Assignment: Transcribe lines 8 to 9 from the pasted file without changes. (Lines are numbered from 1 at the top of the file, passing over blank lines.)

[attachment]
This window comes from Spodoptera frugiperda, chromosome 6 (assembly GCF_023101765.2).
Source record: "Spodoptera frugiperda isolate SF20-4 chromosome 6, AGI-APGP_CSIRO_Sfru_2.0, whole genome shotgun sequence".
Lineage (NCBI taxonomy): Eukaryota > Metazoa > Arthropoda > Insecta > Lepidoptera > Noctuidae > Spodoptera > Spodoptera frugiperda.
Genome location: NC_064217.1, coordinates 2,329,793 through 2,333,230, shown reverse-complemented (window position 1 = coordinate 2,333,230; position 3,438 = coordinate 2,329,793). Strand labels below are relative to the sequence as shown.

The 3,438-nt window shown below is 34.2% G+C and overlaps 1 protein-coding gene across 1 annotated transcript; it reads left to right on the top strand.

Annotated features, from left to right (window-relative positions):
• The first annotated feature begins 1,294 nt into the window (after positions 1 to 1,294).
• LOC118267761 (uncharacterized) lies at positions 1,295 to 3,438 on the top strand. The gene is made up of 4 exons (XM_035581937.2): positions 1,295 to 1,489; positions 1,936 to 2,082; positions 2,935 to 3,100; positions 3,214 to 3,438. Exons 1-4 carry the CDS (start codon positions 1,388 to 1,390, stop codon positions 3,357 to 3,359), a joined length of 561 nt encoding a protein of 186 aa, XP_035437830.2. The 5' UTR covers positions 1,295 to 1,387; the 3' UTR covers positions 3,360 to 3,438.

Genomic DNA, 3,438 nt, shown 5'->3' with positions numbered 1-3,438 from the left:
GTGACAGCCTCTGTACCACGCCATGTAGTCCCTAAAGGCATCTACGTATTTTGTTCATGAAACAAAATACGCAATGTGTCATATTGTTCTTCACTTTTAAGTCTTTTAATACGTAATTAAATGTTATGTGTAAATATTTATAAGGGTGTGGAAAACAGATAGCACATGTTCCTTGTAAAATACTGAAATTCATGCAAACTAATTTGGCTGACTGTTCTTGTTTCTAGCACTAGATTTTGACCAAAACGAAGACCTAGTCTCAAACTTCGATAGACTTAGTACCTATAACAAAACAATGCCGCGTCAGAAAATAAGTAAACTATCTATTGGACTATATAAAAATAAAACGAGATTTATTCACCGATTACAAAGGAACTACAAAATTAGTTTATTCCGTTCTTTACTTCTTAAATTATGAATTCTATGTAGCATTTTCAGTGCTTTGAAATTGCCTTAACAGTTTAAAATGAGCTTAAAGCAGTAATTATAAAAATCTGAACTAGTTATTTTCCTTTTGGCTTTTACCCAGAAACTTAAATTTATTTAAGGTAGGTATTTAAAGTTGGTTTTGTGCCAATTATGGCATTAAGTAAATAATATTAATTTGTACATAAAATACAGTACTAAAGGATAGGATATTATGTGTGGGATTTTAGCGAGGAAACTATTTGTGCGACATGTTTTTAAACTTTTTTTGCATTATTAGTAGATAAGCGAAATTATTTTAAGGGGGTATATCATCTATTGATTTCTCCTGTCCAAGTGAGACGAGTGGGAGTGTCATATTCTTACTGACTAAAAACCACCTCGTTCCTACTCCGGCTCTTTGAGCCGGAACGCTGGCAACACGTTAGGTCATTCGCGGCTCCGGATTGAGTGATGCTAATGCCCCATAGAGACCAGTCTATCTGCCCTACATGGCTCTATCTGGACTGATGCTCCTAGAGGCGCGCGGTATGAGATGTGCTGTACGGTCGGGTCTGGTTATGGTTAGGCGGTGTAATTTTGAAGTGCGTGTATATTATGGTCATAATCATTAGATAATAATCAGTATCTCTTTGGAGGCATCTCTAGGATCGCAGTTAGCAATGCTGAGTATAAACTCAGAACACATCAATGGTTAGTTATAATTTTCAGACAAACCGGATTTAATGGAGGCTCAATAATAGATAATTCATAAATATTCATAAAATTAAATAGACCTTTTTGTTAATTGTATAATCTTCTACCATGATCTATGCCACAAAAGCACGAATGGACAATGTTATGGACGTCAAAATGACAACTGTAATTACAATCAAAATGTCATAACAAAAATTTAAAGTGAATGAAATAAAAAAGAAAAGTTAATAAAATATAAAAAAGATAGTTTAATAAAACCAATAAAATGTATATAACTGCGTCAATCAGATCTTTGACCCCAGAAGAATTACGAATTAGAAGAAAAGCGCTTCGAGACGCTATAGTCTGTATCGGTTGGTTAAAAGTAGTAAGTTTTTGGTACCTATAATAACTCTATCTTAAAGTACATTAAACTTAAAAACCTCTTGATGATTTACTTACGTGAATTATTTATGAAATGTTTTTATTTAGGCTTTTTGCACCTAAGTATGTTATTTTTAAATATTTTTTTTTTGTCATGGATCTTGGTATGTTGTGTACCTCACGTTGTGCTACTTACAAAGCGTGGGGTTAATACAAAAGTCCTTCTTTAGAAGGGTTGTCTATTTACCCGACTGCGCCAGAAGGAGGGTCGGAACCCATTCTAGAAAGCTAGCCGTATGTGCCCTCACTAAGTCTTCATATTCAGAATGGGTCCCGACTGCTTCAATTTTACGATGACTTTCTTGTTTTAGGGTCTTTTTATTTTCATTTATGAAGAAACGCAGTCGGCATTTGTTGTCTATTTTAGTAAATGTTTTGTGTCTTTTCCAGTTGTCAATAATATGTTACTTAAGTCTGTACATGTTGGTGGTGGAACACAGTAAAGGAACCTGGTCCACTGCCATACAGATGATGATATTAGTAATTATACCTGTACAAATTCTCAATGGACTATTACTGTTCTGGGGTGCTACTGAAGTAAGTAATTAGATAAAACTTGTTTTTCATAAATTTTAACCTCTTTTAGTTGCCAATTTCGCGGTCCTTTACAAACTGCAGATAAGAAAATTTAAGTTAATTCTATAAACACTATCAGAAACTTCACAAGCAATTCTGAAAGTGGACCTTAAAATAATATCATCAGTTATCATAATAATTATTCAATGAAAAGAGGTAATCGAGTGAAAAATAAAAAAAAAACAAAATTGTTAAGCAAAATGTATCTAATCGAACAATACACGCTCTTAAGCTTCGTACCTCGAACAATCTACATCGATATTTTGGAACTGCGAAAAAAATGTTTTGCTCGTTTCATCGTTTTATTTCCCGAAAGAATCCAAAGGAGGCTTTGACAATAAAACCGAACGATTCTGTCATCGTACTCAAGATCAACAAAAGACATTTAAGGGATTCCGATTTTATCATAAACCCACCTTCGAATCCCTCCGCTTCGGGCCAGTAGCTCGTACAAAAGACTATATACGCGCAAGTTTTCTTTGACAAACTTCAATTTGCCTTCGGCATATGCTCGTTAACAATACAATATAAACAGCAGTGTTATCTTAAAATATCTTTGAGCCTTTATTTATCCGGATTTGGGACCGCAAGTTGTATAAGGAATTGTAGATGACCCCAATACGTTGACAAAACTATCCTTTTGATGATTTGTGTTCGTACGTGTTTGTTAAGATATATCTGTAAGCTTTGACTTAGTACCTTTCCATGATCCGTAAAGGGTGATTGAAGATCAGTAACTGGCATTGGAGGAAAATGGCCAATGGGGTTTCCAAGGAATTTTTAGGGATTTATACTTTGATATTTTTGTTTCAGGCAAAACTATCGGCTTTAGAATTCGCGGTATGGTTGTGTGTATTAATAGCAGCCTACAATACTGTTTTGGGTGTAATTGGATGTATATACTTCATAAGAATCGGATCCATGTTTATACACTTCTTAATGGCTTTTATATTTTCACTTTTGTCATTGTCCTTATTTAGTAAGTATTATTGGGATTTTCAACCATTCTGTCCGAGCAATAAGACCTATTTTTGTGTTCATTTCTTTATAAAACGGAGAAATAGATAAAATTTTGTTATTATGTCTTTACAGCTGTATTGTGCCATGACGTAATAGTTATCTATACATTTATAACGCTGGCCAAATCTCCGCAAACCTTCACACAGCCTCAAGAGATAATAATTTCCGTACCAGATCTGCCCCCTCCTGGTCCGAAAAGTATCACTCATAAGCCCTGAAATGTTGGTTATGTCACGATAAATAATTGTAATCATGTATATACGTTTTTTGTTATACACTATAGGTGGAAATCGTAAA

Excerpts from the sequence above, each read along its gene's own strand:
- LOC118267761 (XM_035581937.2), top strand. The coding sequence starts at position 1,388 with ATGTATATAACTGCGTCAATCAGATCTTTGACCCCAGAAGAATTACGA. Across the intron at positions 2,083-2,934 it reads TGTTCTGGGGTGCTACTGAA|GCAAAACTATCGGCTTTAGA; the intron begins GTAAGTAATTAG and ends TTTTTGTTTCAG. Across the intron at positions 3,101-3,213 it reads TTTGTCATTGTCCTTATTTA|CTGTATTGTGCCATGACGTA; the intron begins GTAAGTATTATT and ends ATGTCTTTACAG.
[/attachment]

• LOC118267761 (uncharacterized) lies at positions 1,295 to 3,438 on the top strand. The gene is made up of 4 exons (XM_035581937.2): positions 1,295 to 1,489; positions 1,936 to 2,082; positions 2,935 to 3,100; positions 3,214 to 3,438. Exons 1-4 carry the CDS (start codon positions 1,388 to 1,390, stop codon positions 3,357 to 3,359), a joined length of 561 nt encoding a protein of 186 aa, XP_035437830.2. The 5' UTR covers positions 1,295 to 1,387; the 3' UTR covers positions 3,360 to 3,438.

Genomic DNA, 3,438 nt, shown 5'->3' with positions numbered 1-3,438 from the left: